In case you missed it, Mark Hertsgaard had a terrific piece in The Nation‘s special issue on “Media in the Trump Era” (March 20, 2017). You may still be able to pick up a copy on the newsstand if you hustle, which you should, both because there are lots of good essays in it and because one of the ways you get good, in-depth reporting is by paying for it. Don’t rely on squids like me to get you the most important news for free.

In “Progressives Need to Build Their Own Media,” Hertsgaard details a game plan to counter the effects, not just of Fox News, but of the cluster of television, radio and websites that surround Fox like planets rotating around the sun. Conservative media have won the political narrative, he argues, and although they did not cause the Trump victory they were an “indispensable” element of it.

“Nothing, including [Hillary Clinton’s] own sometimes questionable actions, did more to boost her negatives than the right-wing media, which has been attacking her since she appeared on the scene as the wife of candidate Bill Clinton in 1992,” Hertsgaard writes. “Nor were Hillary’s presidential prospects the only casualty. The United States is the only advanced country in which the denial of climate science is taken seriously in governing circles. ExxonMobil and the other fossil-fuel companies that spent decades and hundreds of millions of dollars promoting this denial are the number-one culprits, but Fox and Friends rank a close second: It was their ceaseless repetition of such corporate disinformation that embedded climate denial in right-wing ideology and made it a litmus test for Republican politicians.

As usual the Internet is the culprit, while only offering vague and incomplete solutions. As it turns out, there are not enough pop-up ads in the world to make up for the fact that Americans don’t want to pay for digital news, and they will snub publications that support in-depth reporting through charging a subscription fee in favor of those who deliver lesser content for free (think both Breitbart and Huffington Post.) In addition, trusting mainstream outlets to report progressive politics accurately didn’t work twenty years ago, and it doesn’t work now.By instinct, mainstream news organizations are political centrists,” Hertsgaard writes,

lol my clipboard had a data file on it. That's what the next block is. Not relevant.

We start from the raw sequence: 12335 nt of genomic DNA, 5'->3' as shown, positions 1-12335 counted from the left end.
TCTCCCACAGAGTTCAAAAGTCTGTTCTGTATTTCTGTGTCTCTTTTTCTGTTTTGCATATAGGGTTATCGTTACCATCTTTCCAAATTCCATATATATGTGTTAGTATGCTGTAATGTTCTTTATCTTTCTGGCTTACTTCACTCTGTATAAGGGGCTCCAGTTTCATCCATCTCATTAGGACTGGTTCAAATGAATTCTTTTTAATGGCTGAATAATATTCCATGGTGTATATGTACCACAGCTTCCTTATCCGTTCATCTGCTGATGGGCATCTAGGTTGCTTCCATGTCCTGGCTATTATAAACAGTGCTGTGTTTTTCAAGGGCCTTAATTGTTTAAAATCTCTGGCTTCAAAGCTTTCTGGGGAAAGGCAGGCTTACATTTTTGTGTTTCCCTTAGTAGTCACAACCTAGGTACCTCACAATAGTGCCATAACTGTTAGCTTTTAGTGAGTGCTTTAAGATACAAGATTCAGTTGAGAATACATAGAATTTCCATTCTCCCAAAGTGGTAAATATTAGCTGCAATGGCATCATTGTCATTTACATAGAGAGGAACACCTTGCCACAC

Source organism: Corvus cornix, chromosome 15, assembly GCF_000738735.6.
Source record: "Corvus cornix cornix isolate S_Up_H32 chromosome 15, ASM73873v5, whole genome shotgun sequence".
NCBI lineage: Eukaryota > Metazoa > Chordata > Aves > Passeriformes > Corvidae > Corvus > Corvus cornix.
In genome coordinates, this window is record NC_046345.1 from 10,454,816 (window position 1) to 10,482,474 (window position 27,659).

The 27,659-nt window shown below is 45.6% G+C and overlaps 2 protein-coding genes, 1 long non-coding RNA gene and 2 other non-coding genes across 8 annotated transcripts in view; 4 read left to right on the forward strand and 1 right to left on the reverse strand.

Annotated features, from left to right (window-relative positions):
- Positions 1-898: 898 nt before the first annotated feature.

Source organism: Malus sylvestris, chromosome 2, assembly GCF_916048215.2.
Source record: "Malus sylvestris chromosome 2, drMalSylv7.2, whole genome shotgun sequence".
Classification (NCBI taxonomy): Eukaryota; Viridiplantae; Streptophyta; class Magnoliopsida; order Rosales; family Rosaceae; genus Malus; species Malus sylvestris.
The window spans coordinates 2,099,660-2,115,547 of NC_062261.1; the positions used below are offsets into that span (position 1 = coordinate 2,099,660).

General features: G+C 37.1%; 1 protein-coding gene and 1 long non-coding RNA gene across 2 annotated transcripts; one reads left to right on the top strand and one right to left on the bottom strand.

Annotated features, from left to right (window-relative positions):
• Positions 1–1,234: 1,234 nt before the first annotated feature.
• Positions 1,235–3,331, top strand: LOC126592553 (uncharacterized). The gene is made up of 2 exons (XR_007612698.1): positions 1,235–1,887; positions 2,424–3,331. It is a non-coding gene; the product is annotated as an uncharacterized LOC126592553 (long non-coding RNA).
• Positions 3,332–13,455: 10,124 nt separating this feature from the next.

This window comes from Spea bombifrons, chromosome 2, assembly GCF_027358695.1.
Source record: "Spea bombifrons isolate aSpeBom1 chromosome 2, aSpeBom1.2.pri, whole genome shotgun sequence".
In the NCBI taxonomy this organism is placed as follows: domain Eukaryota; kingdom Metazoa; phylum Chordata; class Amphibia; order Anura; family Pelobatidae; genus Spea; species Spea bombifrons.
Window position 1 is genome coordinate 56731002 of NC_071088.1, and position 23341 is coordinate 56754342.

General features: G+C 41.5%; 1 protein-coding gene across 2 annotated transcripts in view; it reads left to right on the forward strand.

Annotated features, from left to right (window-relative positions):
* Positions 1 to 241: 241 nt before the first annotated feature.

a characteristic that Fox and Friends exploited over the past quarter-century to push mainstream coverage significantly to the right—arguably their single greatest achievement. The old business model of commercial television, radio, and newspapers called for appealing to the largest audience, which dictated offering news and commentary that spoke to as broad a spectrum as possible. Thus, mainstream news outlets developed a habit of hewing close to the ideological center—or, more precisely, what they perceived as the ideological center. Like Goldilocks’s porridge, their coverage would be not too liberal, not too conservative, but just right.

Fox and Friends, by articulating an unabashedly right-wing take on the world and accumulating a large audience in the process, in effect convinced the mainstream media that the political spectrum extended much further to the right than they had recognized. Right-wingers had long accused the media of harboring a liberal bias as part of a larger ideological offensive driven by right-wing think tanks and the presidency of Ronald Reagan. Now, the marketplace seemed to be confirming it.

Progressive media need to do what Fox did: get to an audience beyond the traditional right-wing choir; build a trustworthy brand that has legs on social media; and acquire the financial resources to extend that brand into Trump territory. It’s not going to happen tomorrow — which will be frustrating to anyone who jumped past the most recent petition on Twitter or Facebook to read this post — but if conservatives can do it, Progressives can too.